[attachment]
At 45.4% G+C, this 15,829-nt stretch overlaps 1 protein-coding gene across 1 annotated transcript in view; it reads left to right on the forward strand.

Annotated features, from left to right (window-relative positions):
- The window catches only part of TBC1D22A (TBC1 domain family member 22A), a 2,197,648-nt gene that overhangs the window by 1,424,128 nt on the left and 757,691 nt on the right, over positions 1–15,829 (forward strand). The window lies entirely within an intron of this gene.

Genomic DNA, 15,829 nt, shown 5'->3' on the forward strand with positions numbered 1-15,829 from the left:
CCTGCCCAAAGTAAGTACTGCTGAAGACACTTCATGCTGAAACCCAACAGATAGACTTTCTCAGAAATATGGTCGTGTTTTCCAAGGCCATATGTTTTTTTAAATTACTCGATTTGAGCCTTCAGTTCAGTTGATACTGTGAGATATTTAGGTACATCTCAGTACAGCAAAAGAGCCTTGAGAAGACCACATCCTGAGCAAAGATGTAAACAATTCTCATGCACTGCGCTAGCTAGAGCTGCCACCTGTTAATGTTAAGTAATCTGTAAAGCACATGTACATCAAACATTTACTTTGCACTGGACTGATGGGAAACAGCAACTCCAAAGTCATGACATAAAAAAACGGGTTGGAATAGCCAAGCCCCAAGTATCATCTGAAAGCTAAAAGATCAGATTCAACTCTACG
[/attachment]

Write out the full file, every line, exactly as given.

At 45.4% G+C, this 15,829-nt stretch overlaps 1 protein-coding gene across 1 annotated transcript in view; it reads left to right on the forward strand.

Annotated features, from left to right (window-relative positions):
- The window catches only part of TBC1D22A (TBC1 domain family member 22A), a 2,197,648-nt gene that overhangs the window by 1,424,128 nt on the left and 757,691 nt on the right, over positions 1–15,829 (forward strand). The window lies entirely within an intron of this gene.

Genomic DNA, 15,829 nt, shown 5'->3' on the forward strand with positions numbered 1-15,829 from the left:
CCTGCCCAAAGTAAGTACTGCTGAAGACACTTCATGCTGAAACCCAACAGATAGACTTTCTCAGAAATATGGTCGTGTTTTCCAAGGCCATATGTTTTTTTAAATTACTCGATTTGAGCCTTCAGTTCAGTTGATACTGTGAGATATTTAGGTACATCTCAGTACAGCAAAAGAGCCTTGAGAAGACCACATCCTGAGCAAAGATGTAAACAATTCTCATGCACTGCGCTAGCTAGAGCTGCCACCTGTTAATGTTAAGTAATCTGTAAAGCACATGTACATCAAACATTTACTTTGCACTGGACTGATGGGAAACAGCAACTCCAAAGTCATGACATAAAAAAACGGGTTGGAATAGCCAAGCCCCAAGTATCATCTGAAAGCTAAAAGATCAGATTCAACTCTACG